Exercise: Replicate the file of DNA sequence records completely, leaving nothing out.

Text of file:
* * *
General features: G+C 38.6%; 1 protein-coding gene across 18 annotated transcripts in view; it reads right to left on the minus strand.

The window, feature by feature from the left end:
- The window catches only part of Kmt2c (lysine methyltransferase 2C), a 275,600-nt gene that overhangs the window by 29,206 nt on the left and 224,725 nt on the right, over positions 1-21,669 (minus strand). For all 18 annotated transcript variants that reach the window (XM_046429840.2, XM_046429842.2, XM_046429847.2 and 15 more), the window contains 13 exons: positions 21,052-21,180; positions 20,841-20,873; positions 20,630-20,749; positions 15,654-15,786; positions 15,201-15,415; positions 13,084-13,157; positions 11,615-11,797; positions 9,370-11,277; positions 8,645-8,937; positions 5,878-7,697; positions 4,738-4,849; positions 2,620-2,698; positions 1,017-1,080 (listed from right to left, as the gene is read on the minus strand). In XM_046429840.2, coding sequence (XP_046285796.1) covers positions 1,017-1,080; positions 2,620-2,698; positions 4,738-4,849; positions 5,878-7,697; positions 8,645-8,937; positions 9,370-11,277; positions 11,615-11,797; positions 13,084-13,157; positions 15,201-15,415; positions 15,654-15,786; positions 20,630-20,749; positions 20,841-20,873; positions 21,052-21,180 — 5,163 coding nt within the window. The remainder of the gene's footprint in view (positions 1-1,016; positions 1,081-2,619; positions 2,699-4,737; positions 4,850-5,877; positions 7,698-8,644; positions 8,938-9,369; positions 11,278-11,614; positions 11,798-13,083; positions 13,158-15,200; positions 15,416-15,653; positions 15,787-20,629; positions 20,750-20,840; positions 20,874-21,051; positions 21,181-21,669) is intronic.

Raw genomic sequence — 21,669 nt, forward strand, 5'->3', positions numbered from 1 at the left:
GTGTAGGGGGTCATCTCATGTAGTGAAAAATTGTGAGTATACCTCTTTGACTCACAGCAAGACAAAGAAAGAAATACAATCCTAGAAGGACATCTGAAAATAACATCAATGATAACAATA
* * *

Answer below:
General features: G+C 38.6%; 1 protein-coding gene across 18 annotated transcripts in view; it reads right to left on the minus strand.

The window, feature by feature from the left end:
- The window catches only part of Kmt2c (lysine methyltransferase 2C), a 275,600-nt gene that overhangs the window by 29,206 nt on the left and 224,725 nt on the right, over positions 1-21,669 (minus strand). For all 18 annotated transcript variants that reach the window (XM_046429840.2, XM_046429842.2, XM_046429847.2 and 15 more), the window contains 13 exons: positions 21,052-21,180; positions 20,841-20,873; positions 20,630-20,749; positions 15,654-15,786; positions 15,201-15,415; positions 13,084-13,157; positions 11,615-11,797; positions 9,370-11,277; positions 8,645-8,937; positions 5,878-7,697; positions 4,738-4,849; positions 2,620-2,698; positions 1,017-1,080 (listed from right to left, as the gene is read on the minus strand). In XM_046429840.2, coding sequence (XP_046285796.1) covers positions 1,017-1,080; positions 2,620-2,698; positions 4,738-4,849; positions 5,878-7,697; positions 8,645-8,937; positions 9,370-11,277; positions 11,615-11,797; positions 13,084-13,157; positions 15,201-15,415; positions 15,654-15,786; positions 20,630-20,749; positions 20,841-20,873; positions 21,052-21,180 — 5,163 coding nt within the window. The remainder of the gene's footprint in view (positions 1-1,016; positions 1,081-2,619; positions 2,699-4,737; positions 4,850-5,877; positions 7,698-8,644; positions 8,938-9,369; positions 11,278-11,614; positions 11,798-13,083; positions 13,158-15,200; positions 15,416-15,653; positions 15,787-20,629; positions 20,750-20,840; positions 20,874-21,051; positions 21,181-21,669) is intronic.

Raw genomic sequence — 21,669 nt, forward strand, 5'->3', positions numbered from 1 at the left:
GTGTAGGGGGTCATCTCATGTAGTGAAAAATTGTGAGTATACCTCTTTGACTCACAGCAAGACAAAGAAAGAAATACAATCCTAGAAGGACATCTGAAAATAACATCAATGATAACAATA